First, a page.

The Covid-19 pandemic has had a profound impact on the way almost every company operates.
For most of the financial services industry, this has meant more phone and video conferencing, and a huge reduction in face-to-face meetings.
However, even before the current crisis hit, technology companies of all sizes were seeking to streamline advisers’ processes and improve the onboarding experience for all parties.
Fee compression across the industry has made it more important than ever for advisory firms to manage costs and find efficiencies – and fintech providers are keen to provide ways to do this.
The initial factfinding work can be “one of the most time-consuming” parts of the onboarding process, according to Nick Eatock, chief executive of software provider Intelliflo.
His company has developed a “self-service gamified factfind” app to make it easy for clients to input their own information – improving the quality of the data as well as making the process more efficient for the adviser.
Intelliflo’s Intelligent Office and Personal Finance Portal link with this factfinding programme to allow advisers and clients to access and update information at any time, as well as store documents and communications securely using two-factor authentication.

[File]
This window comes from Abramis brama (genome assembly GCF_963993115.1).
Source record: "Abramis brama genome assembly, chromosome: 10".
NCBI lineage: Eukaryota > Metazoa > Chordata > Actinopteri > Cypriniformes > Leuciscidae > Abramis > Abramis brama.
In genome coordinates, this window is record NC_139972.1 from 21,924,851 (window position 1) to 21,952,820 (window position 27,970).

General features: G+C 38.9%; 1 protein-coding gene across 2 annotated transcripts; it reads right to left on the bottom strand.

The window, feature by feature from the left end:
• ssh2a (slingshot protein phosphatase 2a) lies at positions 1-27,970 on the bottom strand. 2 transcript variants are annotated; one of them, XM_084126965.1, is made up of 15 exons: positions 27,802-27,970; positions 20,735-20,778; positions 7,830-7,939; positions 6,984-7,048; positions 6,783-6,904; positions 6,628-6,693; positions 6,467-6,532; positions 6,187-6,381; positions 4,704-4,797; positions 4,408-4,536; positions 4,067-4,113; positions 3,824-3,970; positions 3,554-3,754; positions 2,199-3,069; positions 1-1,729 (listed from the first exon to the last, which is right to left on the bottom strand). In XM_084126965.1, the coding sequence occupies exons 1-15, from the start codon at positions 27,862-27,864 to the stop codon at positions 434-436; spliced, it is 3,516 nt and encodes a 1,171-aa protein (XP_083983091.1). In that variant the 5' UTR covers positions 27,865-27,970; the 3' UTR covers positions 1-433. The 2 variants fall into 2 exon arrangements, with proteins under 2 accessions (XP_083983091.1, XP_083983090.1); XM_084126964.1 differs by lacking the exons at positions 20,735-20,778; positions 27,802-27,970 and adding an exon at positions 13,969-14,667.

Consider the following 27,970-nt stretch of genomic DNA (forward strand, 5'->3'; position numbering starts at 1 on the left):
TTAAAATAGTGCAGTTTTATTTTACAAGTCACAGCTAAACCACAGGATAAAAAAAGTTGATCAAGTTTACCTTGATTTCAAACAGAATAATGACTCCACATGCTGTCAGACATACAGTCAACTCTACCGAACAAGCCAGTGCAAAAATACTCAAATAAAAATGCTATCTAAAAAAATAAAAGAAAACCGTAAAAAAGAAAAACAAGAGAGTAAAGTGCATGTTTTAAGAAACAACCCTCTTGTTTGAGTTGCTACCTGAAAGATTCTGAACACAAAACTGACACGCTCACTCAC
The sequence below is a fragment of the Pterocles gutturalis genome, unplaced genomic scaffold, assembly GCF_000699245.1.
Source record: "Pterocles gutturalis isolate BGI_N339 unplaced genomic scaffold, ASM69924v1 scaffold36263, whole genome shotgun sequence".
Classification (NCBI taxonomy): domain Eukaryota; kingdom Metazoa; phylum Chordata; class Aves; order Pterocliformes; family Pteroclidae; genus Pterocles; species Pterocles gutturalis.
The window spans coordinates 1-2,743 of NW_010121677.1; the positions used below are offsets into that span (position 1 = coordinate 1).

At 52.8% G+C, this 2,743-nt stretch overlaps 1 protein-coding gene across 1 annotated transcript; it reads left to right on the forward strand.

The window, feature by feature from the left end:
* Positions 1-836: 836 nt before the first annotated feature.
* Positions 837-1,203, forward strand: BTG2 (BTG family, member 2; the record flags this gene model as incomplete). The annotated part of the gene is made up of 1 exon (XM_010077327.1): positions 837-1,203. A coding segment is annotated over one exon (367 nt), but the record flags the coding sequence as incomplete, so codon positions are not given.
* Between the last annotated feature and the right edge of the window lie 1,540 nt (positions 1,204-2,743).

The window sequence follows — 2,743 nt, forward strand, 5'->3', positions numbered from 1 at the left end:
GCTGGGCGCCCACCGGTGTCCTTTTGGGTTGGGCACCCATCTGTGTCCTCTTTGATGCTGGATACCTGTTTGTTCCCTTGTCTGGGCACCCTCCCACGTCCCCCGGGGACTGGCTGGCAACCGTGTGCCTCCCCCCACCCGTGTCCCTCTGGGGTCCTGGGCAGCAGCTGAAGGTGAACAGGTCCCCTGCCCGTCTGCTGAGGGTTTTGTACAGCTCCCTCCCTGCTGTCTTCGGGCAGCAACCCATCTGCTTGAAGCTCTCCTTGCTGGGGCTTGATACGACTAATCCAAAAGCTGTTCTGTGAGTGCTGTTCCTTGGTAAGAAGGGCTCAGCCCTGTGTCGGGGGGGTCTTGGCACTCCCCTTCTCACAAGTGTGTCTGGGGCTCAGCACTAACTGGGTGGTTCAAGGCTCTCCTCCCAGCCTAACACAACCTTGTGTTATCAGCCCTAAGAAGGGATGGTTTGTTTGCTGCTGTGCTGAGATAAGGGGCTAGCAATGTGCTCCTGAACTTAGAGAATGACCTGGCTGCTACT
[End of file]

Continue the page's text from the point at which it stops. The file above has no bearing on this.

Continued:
Gamification refers to the adaptation of tasks such as saving into ‘games’ – giving users tasks or awarding points or achievements when they hit targets.
Yaela Shamberg, co-founder and chief product officer at wealth management software provider InvestCloud, says gamification is “key to helping the client build good habits”.
It can set a positive tone, as well as getting the client engaged early on.
“Many advisory firms struggle to onboard clients quickly and effectively, with face-to-face meetings still the de facto industry standard,” says Brian James, chief executive at Digital Clipboard, an onboarding app for advisers. “Web portals to collect and share information with clients in the early stages are becoming more popular especially with the changes brought about by COVID-19.”
SJP recently rolled out its Pre-Meet app across its adviser network to collate background information on new clients so advisers can go into meetings fully informed.
Views on investment risk and tolerance to loss are important elements of a client’s background to ascertain early on.
In recent years robo-advisers have been developing more sophisticated questionnaires to allow this to be done with little human interaction. Such technology is also available to advisers through services such as Evalue or some asset managers, including Royal London.
Verifying a client’s identity can be more difficult without a face-to-face meeting. However, companies such as Credas and Digidentity allow secure remote verification, as well as anti-money laundering and know-your-customer checks.
Completing these processes securely and digitally can also cut out delays caused by waiting for paperwork to be delivered by post.